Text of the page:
Persephone Bound. Photos by Cindy Lopez

Persephone, #MeToo

A soaring retelling of an ancient assault myth.

“The lord of the dark underworld, the king of the multitudinous dead, carried Persephone off when, enticed by the wondrous bloom of the narcissus, she strayed too far from her companions… he bore her away away weeping, down to the underworld.” 

I found this poetic description in my dog-eared CEGEP paperback copy of Edith Hamilton’s 1942 collection of mythology. 

Flowery though it is, the passage glosses over a tragedy. And that felt odd to Léda Davies, an actor, circus performer and fan of Greek mythology.

“It really struck me that in a lot of the translations, they either skipped over the fact that Hades did kidnap and then rape Persephone, or they justified it by saying, ‘Oh she wanted it because she wanted the power of being queen of the underworld.’”

Like so many of our favourite fairy tales and myths, the oldest stories we tell ourselves are about violence and subjugation. 

So Davies and her co-creator Jed Tomlinson decided to tap into new conversations about rape and justice in order to update and polish this nearly 3,000-year-old tale. The result is Persephone Bound, a new, interdisciplinary show presented by Imago Theatre and Geordie Theatre in association with Davies’ and Tomlinson’s company Screaming Goats Collective.

We meet Persephone (Davies) as a university student whose brush with Hades (Eric Nyland) is at a boozy house party, not a flowering meadow. Grappling with the fallout of being attacked, she reports the crime. Persephone is treated more like the accused than the accuser at a trial-slash-game show called Her Word Against His. Presiding over it all is Judge Justice, a Zeus-like figure played by Tomlinson. 

The atmospheric play puts its co-creators’ talents to good use. As a drummer and musician, Tomlinson provides the music and atmosphere. Davies uses her skills as a trained circus aerialist to soar, dangle and spin as Persephone. The silent Hades is the one managing the ropes that keep her suspended or trapped on the ground for her trial.  

Tomlinson and Davies started developing the story four years ago. Six months in, a victim impact statement at a sexual assault trial went viral. Millions read about Jane Doe’s 7,138-word condemnation of her attacker, a college swimmer at Stanford, his lack of remorse and his light sentence. (This fall, Chanel Miller came out as ‘Jane’ in her acclaimed memoir.)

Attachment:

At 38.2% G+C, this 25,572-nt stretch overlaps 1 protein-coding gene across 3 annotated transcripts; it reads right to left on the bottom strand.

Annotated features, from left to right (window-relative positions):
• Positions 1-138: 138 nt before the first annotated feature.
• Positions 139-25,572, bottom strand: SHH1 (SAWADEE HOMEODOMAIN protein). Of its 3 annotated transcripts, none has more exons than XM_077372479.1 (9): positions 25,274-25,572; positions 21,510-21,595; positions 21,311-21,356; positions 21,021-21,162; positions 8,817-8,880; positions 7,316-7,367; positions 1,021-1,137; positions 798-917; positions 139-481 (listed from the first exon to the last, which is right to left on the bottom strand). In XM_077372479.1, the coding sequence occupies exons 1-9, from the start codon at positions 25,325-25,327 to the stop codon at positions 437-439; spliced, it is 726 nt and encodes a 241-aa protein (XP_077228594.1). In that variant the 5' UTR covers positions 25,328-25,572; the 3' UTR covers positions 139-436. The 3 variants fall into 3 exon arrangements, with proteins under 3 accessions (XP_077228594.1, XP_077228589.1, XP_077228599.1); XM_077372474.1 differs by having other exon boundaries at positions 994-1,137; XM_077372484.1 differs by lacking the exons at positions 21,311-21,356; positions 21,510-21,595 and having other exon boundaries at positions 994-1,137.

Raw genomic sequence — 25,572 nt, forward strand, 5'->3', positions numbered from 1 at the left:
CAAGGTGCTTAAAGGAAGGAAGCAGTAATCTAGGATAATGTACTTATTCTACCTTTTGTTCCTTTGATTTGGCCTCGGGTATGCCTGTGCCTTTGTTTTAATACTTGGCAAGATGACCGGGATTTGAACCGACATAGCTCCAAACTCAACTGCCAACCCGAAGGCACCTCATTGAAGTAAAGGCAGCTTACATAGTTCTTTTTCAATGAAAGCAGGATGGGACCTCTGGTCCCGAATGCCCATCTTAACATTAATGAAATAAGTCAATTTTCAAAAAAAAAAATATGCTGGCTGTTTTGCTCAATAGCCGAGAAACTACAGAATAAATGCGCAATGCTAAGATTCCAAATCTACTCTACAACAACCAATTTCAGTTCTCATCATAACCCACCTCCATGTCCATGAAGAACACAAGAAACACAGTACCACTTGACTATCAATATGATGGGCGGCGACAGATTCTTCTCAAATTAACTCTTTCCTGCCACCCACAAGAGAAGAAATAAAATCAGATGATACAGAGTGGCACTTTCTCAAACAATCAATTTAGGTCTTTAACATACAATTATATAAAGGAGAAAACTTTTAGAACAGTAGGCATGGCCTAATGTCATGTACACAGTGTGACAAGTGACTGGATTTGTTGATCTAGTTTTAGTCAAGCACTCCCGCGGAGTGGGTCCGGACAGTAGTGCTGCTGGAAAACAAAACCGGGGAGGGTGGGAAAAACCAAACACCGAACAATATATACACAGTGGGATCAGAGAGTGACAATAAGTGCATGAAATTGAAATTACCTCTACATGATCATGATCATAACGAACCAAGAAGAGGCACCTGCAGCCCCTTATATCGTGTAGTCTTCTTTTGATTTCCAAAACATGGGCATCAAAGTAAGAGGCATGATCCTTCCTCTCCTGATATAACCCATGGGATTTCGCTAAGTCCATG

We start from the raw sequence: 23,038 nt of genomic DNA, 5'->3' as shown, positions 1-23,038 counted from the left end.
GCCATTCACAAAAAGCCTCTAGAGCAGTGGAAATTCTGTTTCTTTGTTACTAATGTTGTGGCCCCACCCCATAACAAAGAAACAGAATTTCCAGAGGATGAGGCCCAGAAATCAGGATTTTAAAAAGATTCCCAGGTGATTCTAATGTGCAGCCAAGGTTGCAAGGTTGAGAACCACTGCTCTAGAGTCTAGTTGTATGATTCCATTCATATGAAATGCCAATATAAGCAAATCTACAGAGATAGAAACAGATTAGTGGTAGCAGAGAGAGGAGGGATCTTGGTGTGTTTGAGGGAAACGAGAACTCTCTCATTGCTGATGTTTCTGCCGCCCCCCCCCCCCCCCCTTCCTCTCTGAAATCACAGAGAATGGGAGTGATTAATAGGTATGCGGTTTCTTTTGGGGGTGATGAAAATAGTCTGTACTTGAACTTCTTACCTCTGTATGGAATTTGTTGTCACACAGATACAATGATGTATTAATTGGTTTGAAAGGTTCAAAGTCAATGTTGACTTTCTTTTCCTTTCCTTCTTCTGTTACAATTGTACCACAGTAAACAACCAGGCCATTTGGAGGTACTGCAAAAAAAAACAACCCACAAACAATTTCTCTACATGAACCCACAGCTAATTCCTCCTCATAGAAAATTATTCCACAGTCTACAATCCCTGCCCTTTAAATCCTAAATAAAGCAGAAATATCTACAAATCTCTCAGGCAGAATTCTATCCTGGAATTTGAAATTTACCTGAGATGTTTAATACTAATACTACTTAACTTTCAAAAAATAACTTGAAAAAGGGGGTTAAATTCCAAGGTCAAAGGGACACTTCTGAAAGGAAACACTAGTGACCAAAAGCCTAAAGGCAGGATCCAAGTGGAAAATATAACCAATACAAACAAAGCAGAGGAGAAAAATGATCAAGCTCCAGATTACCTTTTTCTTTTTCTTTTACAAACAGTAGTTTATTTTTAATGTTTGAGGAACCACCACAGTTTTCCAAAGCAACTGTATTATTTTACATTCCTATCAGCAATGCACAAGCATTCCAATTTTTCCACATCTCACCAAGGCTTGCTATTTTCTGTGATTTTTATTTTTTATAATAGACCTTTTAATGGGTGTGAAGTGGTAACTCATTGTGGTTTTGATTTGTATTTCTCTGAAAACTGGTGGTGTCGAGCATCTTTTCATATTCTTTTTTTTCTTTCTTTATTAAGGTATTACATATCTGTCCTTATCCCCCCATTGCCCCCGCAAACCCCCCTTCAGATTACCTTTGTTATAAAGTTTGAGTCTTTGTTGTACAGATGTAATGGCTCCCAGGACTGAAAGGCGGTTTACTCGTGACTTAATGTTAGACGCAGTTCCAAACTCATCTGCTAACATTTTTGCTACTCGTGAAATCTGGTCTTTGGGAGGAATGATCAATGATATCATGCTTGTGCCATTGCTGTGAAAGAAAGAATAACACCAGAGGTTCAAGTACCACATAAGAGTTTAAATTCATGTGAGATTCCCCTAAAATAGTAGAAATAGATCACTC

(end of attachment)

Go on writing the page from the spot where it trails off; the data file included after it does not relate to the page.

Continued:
Then came the fall of Jian Ghomeshi, and an endless merry-go-round of famous abusers: Gilbert Rozon, Harvey Weinstein, Matt Lauer, Jeffrey Epstein. 

“All of these things had a huge influence on how we decided to write about it and present the material,” explained Davies. “And so we are being sensitive to it. It is Persephone who is telling the story. So it’s a chance for a woman and a survivor to tell their version of the story and their perspective.”

Persephone Bound zeroes in on ordinary story: a student assaulted by a peer, and the ongoing myths about how victims should behave before, during and after their assault. A sadly relatable tale, but told with grace, inventiveness and hope. 

It’s interesting to note that this is the second Persephone-inspired show to be onstage in Montreal right now. The Segal’s Mythic the Musical reimagines Persephone as a rebellious daughter, tricked into the arms of Hades, a brooding but ultimately harmless bad boy. While there is trickery and manipulation in this theatrical universe, Persephone is less a victim than a teenager finding herself. 

I asked Davies why we keep these old stories resonate with us, especially when we are trying to sort out today’s problems.
Her answer: “Sometimes we have to look at the past in order to change the future.” ■

Persephone Bound continues at Concordia’s DB Clarke Theatre (1455 de Maisonneuve W.) from Nov. 21-24, various times, ASL interpretation on Nov. 23. The 45-minute show is followed by a 30-minute talkback with the cast and a guest speaker. Recommended age 13+.